Posts Tagged ‘ludology’
ELR: Christine Wilks as you can read on your website crissxross.net you published your first works of electronic literature in 2004 “Sitting Pretty” and “Social Dis-Ease”. What was your motivation to start creating works for the web and where did your inspiration come from?
Christine Wilks: I started out as a visual artist but I couldn’t bear turning my back on storytelling so I quickly moved into filmmaking (and animation). It was difficult to make indie films in the UK, there was so little funding, and, although I tried, I didn’t feel at home in the TV world. What I really wanted was a multimedia creative practice but it seemed like you had to specialise. Then, when I came across the internet, the world-wide web – wow! Here was a medium that encompassed all other media and there were few, if any, barriers for a hard-up independent multimedia-maker to create and distribute their work – no gatekeepers, nothing stopping me – theoretically.
At first I hadn’t a clue how to create anything for the web, but I came across the trAce Online Writing Centre, set up by Sue Thomas, and lurked around that creative community for a while. Then I took part in their pilot online course, ‘Digital Writing: an Introduction’, led by Tim Wright, and I was absolutely blown away by it. At last, I had found my element! Not only could I work with multimedia but interactivity too. I loved that! I made my first work, ‘Sitting Pretty’, during that course. It was a tongue-in-cheek reflection on my condition at the time, flouting ergonomic advice, forever hunched over my desktop computer, my portal to another world. Way back in my pre-internet days, I got a grant to make a short science-fiction film called ‘Zombie UB40’ in which I depicted aliens whose form had evolved to be perpetually hunched over computers. Oddly prescient, now I think about it. Actually, it’s just occurred to me that the film bore some aesthetic similarities with my animated multimedia poem, ‘Out of Touch’. There’s a network of invisible threads connecting the works I’ve made but I’ll avoid getting tangled up in that for now.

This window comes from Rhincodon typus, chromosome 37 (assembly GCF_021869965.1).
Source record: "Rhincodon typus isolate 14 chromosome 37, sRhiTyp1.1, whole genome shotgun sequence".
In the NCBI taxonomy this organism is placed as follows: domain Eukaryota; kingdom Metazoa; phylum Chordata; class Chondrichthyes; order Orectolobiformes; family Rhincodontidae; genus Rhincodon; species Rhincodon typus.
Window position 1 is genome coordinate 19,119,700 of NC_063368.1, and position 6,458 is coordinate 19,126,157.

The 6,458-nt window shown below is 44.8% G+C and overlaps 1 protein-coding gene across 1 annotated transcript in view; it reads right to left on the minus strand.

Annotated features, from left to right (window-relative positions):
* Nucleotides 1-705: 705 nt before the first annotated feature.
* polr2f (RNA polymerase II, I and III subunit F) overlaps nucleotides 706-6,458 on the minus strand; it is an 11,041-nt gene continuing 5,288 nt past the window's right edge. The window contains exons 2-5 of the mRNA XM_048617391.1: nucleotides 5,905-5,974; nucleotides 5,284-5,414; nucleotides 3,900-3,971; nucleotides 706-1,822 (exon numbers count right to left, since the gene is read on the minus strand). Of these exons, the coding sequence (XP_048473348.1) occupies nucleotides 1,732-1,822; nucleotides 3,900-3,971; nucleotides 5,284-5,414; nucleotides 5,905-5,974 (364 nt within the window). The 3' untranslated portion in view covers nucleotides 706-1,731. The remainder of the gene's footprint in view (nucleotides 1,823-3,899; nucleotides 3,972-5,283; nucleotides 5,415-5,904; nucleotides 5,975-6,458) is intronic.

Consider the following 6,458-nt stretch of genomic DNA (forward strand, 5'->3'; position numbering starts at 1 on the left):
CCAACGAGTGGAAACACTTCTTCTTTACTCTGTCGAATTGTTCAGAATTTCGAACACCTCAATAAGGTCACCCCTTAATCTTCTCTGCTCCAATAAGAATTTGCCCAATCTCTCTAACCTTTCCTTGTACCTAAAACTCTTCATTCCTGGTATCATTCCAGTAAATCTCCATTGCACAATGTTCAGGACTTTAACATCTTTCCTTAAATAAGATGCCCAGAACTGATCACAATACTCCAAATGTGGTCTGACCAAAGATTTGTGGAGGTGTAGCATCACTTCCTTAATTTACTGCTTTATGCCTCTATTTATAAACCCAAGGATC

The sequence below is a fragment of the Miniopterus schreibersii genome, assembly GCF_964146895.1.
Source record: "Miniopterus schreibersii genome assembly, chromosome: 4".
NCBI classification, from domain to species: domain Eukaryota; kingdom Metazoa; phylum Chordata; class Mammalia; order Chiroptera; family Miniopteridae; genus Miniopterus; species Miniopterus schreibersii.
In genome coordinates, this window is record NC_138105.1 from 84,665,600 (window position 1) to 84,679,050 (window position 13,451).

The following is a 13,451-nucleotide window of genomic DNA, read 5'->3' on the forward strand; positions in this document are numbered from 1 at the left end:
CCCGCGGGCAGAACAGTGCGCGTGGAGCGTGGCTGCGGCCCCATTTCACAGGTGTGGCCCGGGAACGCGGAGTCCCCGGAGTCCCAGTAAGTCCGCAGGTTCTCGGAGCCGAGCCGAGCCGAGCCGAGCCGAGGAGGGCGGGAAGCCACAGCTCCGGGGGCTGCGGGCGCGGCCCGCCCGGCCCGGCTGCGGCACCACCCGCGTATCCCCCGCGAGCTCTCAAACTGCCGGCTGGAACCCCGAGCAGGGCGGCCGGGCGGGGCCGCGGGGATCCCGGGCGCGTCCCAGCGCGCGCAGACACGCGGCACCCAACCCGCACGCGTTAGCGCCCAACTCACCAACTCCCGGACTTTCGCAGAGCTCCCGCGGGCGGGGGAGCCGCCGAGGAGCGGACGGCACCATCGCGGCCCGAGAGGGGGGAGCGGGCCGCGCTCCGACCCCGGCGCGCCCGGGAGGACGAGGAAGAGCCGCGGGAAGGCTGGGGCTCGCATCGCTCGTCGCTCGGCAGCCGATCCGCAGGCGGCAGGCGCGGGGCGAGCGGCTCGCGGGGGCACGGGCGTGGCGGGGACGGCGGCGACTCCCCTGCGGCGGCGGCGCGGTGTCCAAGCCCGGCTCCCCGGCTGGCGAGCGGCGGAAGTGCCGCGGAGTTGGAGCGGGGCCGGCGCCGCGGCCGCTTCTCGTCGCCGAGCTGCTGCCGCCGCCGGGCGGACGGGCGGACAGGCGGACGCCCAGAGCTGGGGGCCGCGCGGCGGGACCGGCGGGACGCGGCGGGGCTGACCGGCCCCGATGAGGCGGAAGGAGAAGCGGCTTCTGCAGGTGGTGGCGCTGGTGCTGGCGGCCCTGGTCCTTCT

ELR: From 2007-2013 you were as a core member of the collective R3M1XW0RX (Remixworks, 2006-2014), which was conceived as a collaborative space for remixing visual poetry, e-poetry, playable media, animation, art, music, spoken word, texts and more. What were the main challenges in the creation of a network and why did it stop in 2014?
Christine Wilks: Actually, R3MIXW0RX is still active here – remixworx.com – although not in the same way. But I’ll come back to that.
R3MIXW0RX was started by Randy Adams (runran) after the trAce Online Writing Centre closed down. He missed the collaborative creative environment of trAce, as did other people, such as Chris Joseph (babel) and myself (crissxross), who also joined the group. For the first year or two Remixworx was a stunningly productive, fertile environment – new works being created, remixed and posted online every week, almost every day at some points – it was fantastic! A great place to learn and develop. For instance, I learnt to love the random and to really appreciate Dada through collaborating in R3MIXW0RX. I talk about it more fully in my crissxross trail through Remixworx. However, with busy lives to lead and other creative projects to work on, that level of almost feverish productivity couldn’t persist. The initial whirlwind of creativity gradually calmed and new works blew in on the breeze or in occasional gusts. It might have carried on in this manner for some time if Randy hadn’t died (too young, from cancer) in 2014. It took the wind out of our sails. Randy and I collaborated on our last piece for R3MIXW0RX, ‘A Revolution of Words’, while he was undergoing chemotherapy.
ELR: In your works you use a wide range of different media like sound, ambient music, visuals and videos. How important are these audio-visual effects in your works and how does multimedia content effect the reading process of a work literature?
Christine Wilks: Marie-Laure Ryan says, “The ultimate goal of art is to involve the whole of the embodied mind, the intellect as well as the senses” (Ryan 2014). She argues that language most readily engages the intellect, whereas sound and imagery appeal to the senses, so combining them is a way of striving towards that goal, and that’s what I aspire to.
Multimedia content is vital to my work, and I’ve experimented with different forms, but what I’m most interested in is how the multimodal elements operate within the user interface to create an engaging interactive experience. I always think in terms of reading imagery as much as text, indeed, reading the whole interface, including audio – everything is part of the reading process. For my current interactive digital work, I’m aiming for something akin to the experience of having a conversation. In human-to-human interaction, you communicate through language whilst simultaneously reading the signs – facial expressions, body language, what’s happening in the environment, etc. – the context and the subtext, all of which affect the choices you make.